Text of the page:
Interestingly, the presentation actually picks up in darker scenes, particularly the extended climax between Rambo and the Brian Dennehy character. It is here where the Blu-ray offers the most marked improvement over the standard-def release, with noticeably improved shadow detail and better depth. I also was surprised that there was no apparent edge enhancement, so while the transfer can look soft at times, at least it's natural.
Overall, I can't say this presentation ever made me go "wow!", but it does have some moments of very impressive video for a twenty-odd year-old film. Given the film's very realistic visual style and the consistent quality of the remaster, I'm going to say this one hits a solid triple.
Also presenting a nice little bump over the standard-def DVD is this Blu-ray's audio. Lionsgate offers its usual DTS-HD High-Definition 6.1 Matrixed Surround track, plus a Dolby Digital Surround EX 5.1 option. I can't say I find 'First Blood' a truly enveloping experience, but for a film of its era, it does hold up quite well.
The biggest improvement here is more pronounced dialogue. I remember thinking that the standard-def DVD sounded a bit muted, with spoken word having to fight against the effects for dominance. Here dialogue stands out better, with even the gruffer, mumbling ramblings of Sylvester Stallone sounding relatively intelligible. Deep bass also gets a bit of a boost, with explosions and gunfire benefiting from noticeably better heft. Overall dynamics still suffer from age-related drawbacks, particularly flat high end -- it all sounds a bit shrill. Surround use is also gimmicky, which is typical of "processed" mixes of older titles. The only rear activity is during the action bits, with discrete effects sounding artificially "pulled out" of the mix, though imaging between channels is actually quite nicely done. This is no 'Black Hawk Down,' but 'First Blood' doesn't sound bad at all.
'First Blood' has been issued on disc so many times I've long since lost count. This Blu-ray release carries over most of the extras found on previous versions, though it is missing the bevy of promotional materials, including multiple theatrical trailers and teasers. Otherwise, it is pretty comprehensive.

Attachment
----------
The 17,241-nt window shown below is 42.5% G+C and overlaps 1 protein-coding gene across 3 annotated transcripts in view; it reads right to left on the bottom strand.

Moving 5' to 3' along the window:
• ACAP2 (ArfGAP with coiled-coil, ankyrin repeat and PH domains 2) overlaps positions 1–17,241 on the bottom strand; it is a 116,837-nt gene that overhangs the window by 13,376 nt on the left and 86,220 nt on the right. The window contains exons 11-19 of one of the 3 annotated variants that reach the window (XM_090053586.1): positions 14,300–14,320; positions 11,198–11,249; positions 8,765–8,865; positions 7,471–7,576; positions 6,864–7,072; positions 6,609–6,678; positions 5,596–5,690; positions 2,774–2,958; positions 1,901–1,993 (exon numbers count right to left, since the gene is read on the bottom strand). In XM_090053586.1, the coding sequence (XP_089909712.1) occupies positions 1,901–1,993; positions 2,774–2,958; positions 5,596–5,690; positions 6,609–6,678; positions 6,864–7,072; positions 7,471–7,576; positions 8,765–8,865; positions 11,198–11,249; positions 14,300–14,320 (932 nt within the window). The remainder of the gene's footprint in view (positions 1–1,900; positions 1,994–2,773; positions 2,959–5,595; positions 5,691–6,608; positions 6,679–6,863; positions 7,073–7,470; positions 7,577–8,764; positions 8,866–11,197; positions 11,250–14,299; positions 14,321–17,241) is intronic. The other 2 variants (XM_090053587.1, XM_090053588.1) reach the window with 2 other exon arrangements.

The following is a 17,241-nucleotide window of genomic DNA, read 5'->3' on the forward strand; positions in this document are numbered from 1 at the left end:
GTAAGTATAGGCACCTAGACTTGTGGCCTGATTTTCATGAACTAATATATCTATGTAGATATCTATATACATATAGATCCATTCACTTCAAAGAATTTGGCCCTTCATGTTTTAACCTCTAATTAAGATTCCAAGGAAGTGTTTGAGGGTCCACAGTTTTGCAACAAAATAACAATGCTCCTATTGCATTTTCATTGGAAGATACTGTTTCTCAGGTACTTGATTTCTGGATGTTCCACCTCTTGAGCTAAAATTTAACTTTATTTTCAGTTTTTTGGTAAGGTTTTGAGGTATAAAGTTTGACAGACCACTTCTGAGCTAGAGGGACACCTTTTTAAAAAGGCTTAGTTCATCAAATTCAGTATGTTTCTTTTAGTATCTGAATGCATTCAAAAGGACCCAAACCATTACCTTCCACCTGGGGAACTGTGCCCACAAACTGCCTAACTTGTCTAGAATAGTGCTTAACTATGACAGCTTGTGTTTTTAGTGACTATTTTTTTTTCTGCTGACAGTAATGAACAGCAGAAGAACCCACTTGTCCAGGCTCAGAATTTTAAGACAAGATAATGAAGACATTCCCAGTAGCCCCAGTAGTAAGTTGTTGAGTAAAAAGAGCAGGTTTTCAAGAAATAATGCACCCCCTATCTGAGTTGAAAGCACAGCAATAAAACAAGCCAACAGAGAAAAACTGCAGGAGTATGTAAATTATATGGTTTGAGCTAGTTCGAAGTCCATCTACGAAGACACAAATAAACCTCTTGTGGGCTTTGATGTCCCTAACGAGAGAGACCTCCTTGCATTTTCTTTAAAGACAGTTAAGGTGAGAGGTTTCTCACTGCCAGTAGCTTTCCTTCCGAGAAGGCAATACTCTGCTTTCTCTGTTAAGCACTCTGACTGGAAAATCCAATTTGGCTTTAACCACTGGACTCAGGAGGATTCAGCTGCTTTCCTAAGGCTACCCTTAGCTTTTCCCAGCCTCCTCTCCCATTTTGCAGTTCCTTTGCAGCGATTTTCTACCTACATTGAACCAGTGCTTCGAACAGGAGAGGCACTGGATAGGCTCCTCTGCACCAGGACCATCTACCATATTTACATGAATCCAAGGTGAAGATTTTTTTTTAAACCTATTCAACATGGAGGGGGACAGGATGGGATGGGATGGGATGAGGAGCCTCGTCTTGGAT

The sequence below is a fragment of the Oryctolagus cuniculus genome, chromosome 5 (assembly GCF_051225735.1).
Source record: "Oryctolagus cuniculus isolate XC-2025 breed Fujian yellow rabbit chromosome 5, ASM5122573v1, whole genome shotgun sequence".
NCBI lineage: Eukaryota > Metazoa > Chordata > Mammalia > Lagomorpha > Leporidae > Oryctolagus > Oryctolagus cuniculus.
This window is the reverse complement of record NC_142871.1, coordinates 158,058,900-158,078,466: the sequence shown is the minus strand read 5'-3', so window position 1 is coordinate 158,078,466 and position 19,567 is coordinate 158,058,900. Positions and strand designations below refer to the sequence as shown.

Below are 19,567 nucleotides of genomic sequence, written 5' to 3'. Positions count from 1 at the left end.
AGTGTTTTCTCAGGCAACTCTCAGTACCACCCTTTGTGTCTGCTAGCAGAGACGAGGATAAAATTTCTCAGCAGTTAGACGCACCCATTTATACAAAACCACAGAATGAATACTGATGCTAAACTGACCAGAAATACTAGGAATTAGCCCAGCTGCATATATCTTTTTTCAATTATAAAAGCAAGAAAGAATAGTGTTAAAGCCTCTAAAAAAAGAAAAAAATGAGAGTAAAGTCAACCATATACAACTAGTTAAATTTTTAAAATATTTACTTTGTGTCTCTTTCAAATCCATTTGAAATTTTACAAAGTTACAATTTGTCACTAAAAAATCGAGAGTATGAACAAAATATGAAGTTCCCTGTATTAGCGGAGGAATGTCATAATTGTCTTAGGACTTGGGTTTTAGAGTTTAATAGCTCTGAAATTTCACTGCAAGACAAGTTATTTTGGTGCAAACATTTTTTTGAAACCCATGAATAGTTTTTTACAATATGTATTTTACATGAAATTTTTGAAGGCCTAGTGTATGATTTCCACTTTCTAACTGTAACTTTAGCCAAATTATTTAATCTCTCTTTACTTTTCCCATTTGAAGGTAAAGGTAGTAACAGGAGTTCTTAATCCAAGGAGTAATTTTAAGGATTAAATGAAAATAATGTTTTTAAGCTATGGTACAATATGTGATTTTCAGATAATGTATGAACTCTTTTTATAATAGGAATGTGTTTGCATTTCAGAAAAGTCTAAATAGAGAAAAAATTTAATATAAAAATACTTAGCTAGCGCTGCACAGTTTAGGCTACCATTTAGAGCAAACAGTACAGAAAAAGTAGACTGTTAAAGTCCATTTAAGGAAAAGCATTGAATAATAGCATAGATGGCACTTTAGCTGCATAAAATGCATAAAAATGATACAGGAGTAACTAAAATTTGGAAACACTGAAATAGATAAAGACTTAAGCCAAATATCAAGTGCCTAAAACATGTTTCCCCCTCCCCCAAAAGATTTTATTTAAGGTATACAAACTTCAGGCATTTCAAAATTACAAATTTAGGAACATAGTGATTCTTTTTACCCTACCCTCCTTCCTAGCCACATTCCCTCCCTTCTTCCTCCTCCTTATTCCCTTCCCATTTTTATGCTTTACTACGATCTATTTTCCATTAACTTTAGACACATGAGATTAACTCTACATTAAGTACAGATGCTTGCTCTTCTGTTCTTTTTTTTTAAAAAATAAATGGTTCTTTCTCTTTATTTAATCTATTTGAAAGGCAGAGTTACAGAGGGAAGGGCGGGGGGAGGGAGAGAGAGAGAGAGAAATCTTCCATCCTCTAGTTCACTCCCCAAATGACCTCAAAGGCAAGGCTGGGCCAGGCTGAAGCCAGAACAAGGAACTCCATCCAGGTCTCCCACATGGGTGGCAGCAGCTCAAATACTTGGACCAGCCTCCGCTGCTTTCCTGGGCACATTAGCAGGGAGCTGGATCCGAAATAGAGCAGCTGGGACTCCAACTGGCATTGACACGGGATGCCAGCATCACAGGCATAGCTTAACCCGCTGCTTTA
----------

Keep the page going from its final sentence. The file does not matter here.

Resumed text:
The best place to start is with the 22-minute featurette "Drawing 'First Blood.'" Produced in 2003, this one offers then-new interviews with the key creative personnel, including stars Sylvester Stallone and Richard Crenna, director Ted Kotcheff, screenwriter David Morrell and executive producers Mario Kassar and Andrew Vajna. It's a nice introduction to the gestation of the project, from Morrell's inspirations for the script and the Rambo character to some interesting casting decisions, a surprisingly arduous shoot and the participants' thoughts on the film's marketing and promotion. Though at only 22 minutes, "Drawing 'First Blood'" doesn't go into as much detail as I would have liked, it's a very nice all-around introduction to the movie.
Much more detail can be found in the two audio commentary tracks. The first by Morrell is a surprise. I hate to say it, but the idea of a solo track by the film's writer seemed like a tough slog, but this guy gives even the best director tracks a run for the money. He is quite knowledgeable and articulate about all aspects of the production, from adapting the novel to the screen, to shooting, to cinematography and the film's rather unusual climax (at least for an action film). However, the bigger draw here is probably the Stallone track, which is also a solo turn. It is easy to forget what a smart, likable guy he really is. And, it is important to remember, he is a director as well. He does pat himself on the back, albeit very modestly, about his contributions to 'First Blood,' both as an actor and a producer. Having said that, clearly without Stallone, we wouldn't be talking about 'First Blood' anymore. So while these two tracks could have probably been combined into one, as it stands, diehard Rambo fans really should listen to them both.
Next we have a collection of Deleted Scenes, including a couple of Alternate Endings (which are discussed in the featurette). Nothing special here, to be honest. Note that like the rest of the disc's extras, the video here is 480p only, as these materials clearly weren't produced with high-def in mind.
'First Blood' is a strong film that, in my opinion, has been done a disservice by its inferior sequels. This Blu-ray release is an all-around fine effort from Lionsgate. The transfer and soundtrack have probably been shined up as much as they could (and should) have been, and the included extras are substantial. Definitely worth a look for Rambo fans.